Developer: Bioware
Publisher: Electronic Arts
Platforms: Xbox 360, PlayStation 3, Wii U and PC
 Mass Effect 3 isn’t really the end. Sure, it ties a big, messy bow on this particular storyline after four plus years, but there’s no way this massively successful series is just going to disappear. Expect spin-offs and tie-ins and new trilogies until there’s no money left in the name. In the meantime just enjoy Mass Effect 3, a thrilling conclusion to one of gaming’s best series.—Garrett Martin

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4. Hotline Miami
Developer: Dennaton Games
Publisher: Dennaton Games
Platform: PC
It’s the way that the extremely violent puzzle game Hotline Miami makes me question what I’m doing that makes it great. It does not rap you on the knuckles for enjoying it: There are no stern lectures or razor-sharp ironies or “Look what you did!”s. It’s an unease, like that post-massacre come down, or the way that the reasons for the violence is left unexplained, the abyss that looks back underneath it all. It offers no protection from the deeds: It is not quite meaningless and free of context, like a blood-filled stick figure flash game, or cloaked with justification, like a war game. Hotline Miami just stares back at me with an awful grin on its face.—Filipe Salgado

3. Dishonored
Developer: Arkane Studios
Publisher: Bethesda Softworks
Platforms: Xbox 360, PlayStation 3 and PC
 Dishonored is about loyalty: loyalty to country, to honor, to friends. In inhabiting the protagonist Corvo’s many roles—as the princess’s Lord Protector, as revolutionary, as assassin—the player is encouraged to explore that theme from a variety of angles, both by shaping the plot through his actions and by reacting to its multiple twists. If all that sounds a bit heady for a game where you stab dozens of dudes in the neck, well, it is. But the genius of Dishonored is how subtly its fiction and mechanics work together to draw the player into its world.—J.P. Grant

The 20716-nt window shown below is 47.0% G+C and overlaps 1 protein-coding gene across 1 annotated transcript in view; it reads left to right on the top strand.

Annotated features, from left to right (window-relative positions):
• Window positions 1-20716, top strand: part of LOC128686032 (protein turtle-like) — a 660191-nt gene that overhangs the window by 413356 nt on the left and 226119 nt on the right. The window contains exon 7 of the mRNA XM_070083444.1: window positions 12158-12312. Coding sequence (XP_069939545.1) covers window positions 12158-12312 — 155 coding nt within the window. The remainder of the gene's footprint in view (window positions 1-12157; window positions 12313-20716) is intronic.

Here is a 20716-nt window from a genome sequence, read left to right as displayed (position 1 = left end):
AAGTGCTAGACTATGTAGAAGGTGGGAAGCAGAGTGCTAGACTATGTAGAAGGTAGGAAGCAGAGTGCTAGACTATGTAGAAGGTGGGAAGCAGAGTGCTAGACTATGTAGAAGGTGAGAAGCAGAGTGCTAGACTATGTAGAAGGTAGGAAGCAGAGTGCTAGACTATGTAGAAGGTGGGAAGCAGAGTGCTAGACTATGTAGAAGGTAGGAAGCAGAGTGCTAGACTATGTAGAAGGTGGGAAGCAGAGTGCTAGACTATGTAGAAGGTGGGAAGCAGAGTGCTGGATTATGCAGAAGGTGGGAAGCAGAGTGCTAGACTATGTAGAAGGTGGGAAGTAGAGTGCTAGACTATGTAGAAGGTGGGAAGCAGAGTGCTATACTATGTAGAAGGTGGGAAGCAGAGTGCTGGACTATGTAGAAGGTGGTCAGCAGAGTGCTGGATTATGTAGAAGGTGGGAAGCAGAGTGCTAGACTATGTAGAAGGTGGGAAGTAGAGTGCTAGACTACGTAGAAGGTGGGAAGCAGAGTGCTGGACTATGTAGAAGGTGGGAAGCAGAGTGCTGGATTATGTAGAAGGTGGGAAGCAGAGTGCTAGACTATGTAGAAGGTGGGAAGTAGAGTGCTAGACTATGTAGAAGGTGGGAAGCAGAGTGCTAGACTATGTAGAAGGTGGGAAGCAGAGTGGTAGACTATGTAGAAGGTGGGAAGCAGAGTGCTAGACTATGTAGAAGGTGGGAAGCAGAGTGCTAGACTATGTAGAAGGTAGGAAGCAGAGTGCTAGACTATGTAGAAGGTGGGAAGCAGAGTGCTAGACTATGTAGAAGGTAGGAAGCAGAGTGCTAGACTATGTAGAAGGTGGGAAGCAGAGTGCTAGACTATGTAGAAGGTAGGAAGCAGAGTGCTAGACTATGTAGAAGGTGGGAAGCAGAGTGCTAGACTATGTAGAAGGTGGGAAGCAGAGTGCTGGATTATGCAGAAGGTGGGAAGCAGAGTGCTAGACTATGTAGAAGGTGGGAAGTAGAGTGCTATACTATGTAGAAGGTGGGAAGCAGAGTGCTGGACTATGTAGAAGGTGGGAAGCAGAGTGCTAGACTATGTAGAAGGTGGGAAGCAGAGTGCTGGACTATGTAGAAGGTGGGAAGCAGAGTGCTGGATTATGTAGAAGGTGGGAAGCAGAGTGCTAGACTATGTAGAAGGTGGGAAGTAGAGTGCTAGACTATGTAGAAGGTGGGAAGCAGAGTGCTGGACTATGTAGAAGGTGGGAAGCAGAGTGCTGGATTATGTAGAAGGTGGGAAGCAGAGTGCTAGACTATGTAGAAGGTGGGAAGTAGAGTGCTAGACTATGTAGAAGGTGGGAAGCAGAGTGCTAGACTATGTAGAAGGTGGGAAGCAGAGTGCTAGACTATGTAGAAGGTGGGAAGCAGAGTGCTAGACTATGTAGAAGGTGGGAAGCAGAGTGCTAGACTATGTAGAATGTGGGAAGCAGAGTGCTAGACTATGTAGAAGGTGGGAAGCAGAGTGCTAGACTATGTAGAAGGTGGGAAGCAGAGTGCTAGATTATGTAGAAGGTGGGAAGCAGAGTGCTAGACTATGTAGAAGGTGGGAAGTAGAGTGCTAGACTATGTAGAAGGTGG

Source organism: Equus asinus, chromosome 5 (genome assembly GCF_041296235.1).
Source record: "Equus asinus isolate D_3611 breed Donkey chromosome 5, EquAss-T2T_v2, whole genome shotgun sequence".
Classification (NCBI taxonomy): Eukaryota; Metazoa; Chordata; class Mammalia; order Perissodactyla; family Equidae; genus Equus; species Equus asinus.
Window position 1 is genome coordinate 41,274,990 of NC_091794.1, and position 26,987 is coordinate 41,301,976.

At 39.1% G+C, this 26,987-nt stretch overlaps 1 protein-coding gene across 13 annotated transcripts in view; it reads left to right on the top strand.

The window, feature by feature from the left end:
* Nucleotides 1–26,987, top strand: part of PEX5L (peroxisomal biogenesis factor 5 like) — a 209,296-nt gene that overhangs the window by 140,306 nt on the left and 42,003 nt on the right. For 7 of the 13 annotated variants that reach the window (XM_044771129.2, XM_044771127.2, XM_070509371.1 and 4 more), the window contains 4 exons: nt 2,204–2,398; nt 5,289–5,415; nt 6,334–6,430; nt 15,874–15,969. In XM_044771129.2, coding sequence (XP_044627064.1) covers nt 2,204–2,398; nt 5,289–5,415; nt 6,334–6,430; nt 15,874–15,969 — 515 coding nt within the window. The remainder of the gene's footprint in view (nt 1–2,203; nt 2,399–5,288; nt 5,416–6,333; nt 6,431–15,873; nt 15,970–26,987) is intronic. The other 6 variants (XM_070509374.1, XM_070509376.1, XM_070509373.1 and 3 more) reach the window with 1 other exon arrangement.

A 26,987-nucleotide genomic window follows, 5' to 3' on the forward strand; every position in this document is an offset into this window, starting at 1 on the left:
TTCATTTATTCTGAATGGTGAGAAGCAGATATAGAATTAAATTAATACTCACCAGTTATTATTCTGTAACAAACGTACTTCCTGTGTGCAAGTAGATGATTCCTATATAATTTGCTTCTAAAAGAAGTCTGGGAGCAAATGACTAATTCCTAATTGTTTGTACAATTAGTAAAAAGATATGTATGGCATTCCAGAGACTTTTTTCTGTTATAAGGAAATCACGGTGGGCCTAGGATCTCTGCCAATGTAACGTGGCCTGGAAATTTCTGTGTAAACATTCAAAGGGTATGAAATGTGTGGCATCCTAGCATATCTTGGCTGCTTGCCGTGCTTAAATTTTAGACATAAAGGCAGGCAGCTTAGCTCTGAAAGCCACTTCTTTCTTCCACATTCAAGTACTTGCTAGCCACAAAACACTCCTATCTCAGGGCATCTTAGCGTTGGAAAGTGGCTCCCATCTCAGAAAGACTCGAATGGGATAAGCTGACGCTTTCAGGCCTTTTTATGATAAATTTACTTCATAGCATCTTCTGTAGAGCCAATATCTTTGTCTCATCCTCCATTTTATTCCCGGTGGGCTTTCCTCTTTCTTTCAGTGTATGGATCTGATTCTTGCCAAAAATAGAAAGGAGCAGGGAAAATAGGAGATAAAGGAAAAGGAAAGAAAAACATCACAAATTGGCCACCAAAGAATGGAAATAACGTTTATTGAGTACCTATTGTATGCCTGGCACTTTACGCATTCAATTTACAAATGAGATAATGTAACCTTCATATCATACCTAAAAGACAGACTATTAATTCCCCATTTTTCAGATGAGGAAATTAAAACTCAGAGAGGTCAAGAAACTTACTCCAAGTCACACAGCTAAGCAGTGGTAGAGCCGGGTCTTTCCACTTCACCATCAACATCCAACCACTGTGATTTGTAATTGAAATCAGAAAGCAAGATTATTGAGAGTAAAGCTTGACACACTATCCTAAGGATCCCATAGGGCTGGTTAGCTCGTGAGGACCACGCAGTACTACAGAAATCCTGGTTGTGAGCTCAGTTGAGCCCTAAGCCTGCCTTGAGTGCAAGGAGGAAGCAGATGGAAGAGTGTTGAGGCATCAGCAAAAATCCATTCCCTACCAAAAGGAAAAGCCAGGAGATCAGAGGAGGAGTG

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2. Journey
Developer: thatgamecompany
Publisher: Sony
Platform: PlayStation 3
No game has ever been as succinctly named as Journey. That’s all this game is about, my forward momentum as I undertake a mysterious quest. I don’t know why I’m doing it, or what waits for me on the mountaintop, but I know it must be done. In reducing the journey to its most primordial form, Journey attains a universal power. Instead of wilting under this asceticism, thatgamecompany wrings as much as they can out of their self-imposed rules, ending with a surprisingly poignant conclusion that hits an emotional high the rest of their game doesn’t even attempt.—Garrett Martin

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1. The Walking Dead
Developer: Telltale Games
Publisher: Telltale Games
Platforms: Xbox 360, PlayStation 3, PC, Mac and iOS
Telltale’s The Walking Dead is one of the best licensed games of all time because of the way it re-creates the pacing and feel of the comic series. It’s heavy on character interaction and suspense, like the comic and show, and light on puzzles and item hunting. Action sequences are spread out; this is not Left 4 Dead or Dead Island but a character-driven game with action elements only added in when completely necessary. Think of The Walking Dead as Maniac Mansion and a poor man’s version of Heavy Rain put into a blender containing 10 or 15 issues of Robert Kirkman and Charlie Adlard’s comic—a nice mix, especially for the episode price of $4.99.—Keith Veronese